The resident comedian

What impressed me was that on arrival my car was whisked away and put out of sight. I don't know where the heck it went. For all the time we were there we never saw a car. It was wonderful. Even though I love my car. I got is back all beautifully cleaned.

Take a step back in time...
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Accommodation is better than five-star. Very homely, extremely comfortable. The food was excellent. I am going to stop right there because it is pointless for me to even start to try to describe the fare, the restaurants and having breakfast overlooking a paradise of green lawns and lily-bedecked water in the company of the funniest of all fauna - the yellow-billed duck. It's like watching Michael McIntyre with feathers.

Bushmans Kloof isn't a big five reserve. Which is always good in my book because that means you can go for as walk without being eaten. And what a place to walk. Marvellous scenery and every now and then one comes across some quite remarkable San rock paintings. There are no less than 130 San art sites on the property that bellow you to immerse yourself in a 1000-year-old culture.

Are you game for a drive?

The "game" drives are excellent and the guides impressive in their depth of knowledge. And patient as well. We spent a wonderful hour watching a dormouse playing tag with a Cape cobra. Scuttling in and out of a maze of underground tunnels with the cobra in hot pursuit. Popping down and appearing again 20m away.

... and another...
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The cobra eventually gave up, took a bow, folded its hood, and slid away leaving a pretty shagged-out dormouse doing what I am convinced was victorious air pump.

I could go on and on about this wonderful place. Talk about all the other awards it has won - the 2010 'Travel & Leisure Best Service Hotel in Africa and the Middle East', as well as the Condé Nast Traveller magazine, UK Readers' Travel Awards not to mention being 'Global Winner of Wildlife Conservations Programs' in the Condé Nast Traveller World Savers Awards in 2009 and the coveted 'Relais & Châteaux Environment Trophy' in 2007.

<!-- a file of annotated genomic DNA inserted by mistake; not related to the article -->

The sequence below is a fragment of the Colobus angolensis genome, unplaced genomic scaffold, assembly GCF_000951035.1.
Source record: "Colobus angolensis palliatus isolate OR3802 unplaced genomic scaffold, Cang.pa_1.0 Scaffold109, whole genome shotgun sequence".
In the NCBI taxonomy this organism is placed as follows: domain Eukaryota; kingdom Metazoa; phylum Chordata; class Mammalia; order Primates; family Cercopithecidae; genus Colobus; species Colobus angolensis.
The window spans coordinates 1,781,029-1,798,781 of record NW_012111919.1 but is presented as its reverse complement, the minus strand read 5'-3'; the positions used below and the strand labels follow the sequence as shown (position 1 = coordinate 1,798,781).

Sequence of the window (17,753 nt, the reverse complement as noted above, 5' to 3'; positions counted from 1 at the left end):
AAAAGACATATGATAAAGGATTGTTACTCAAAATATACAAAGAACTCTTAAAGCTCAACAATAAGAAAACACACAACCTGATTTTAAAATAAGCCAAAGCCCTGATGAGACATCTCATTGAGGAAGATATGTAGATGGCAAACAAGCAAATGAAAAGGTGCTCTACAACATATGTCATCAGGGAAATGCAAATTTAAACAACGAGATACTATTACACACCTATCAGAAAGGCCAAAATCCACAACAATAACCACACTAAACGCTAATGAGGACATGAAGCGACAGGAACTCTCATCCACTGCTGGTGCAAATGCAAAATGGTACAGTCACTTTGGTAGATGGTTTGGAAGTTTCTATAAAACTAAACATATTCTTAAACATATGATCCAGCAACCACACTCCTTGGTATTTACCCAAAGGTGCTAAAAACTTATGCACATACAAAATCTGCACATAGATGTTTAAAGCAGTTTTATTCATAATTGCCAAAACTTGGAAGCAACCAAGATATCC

Here's looking at you... Over millennia, the river running past the hotel has carved and cut the rock into a labyrinth of tunnels, caves and weird shapes. These holes look like the orbital sockets of a huge skull 3m wide.
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But I won't, because I have the feeling you might think that I am starting to exaggerate.
I'm not. I promise.

Bushmans Kloof

Bushmans Kloof is part of the Red Carnation Hotel Collection in South Africa, alongside sister properties, The Twelve Apostles Hotel and Spa in Cape Town, and the Oyster Box Hotel in Umhlanga Rocks (KwaZulu-Natal)

Distance from Cape Town: 270km; three hours by road from Cape Town or 45 minutes by air.
Owners: The Tollman Trust
Lodge management team: Graham (GM) and Ronel Kennedy

Reservations: Tel: +27 (0) 21 481 1860; fax: +27 (0) 21 481 1870; email: . Website:

• 18 533 acres (7500 hectares) of pure wilderness with 5 dams;
• Malaria-free;
• 7 luxury rooms, 7 deluxe rooms, 1 suite and 1 supreme suite;
• Diverse and flexible dining options in magnificent locations;
• Newly launched Spa featuring indoor and outdoor spa treatments;
• Outdoor Spa gazebo;
• 4 swimming pools (1 heated);
• Choice of outdoor activities: guided rock art walks; nature drives; mountain biking; canoeing; rock climbing; hiking; swimming in rock pools; fishing; archery;
• Flower and herb gardens;
• Sanctuary for many indigenous, and some highly endangered species: 35 species of mammals (including the endangered Cape Mountain Zebra), 150 bird species and more than 755 plant species are found in the reserve, including rooibos;
• Custodian to more than 130 ancient Bushmen rock art sites, dating back to the Later Stone Age;
• Heritage Centre & medicinal herb garden.

About Chris Moerdyk: @chrismoerdyk

Apart from being a corporate marketing analyst, advisor and media commentator, Chris Moerdyk is a former chairman of Bizcommunity. He was head of strategic planning and public affairs for BMW South Africa and spent 16 years in the creative and client service departments of ad agencies, ending up as resident director of Lindsay Smithers-FCB in KwaZulu-Natal. Email Chris on and follow him on Twitter at @chrismoerdyk.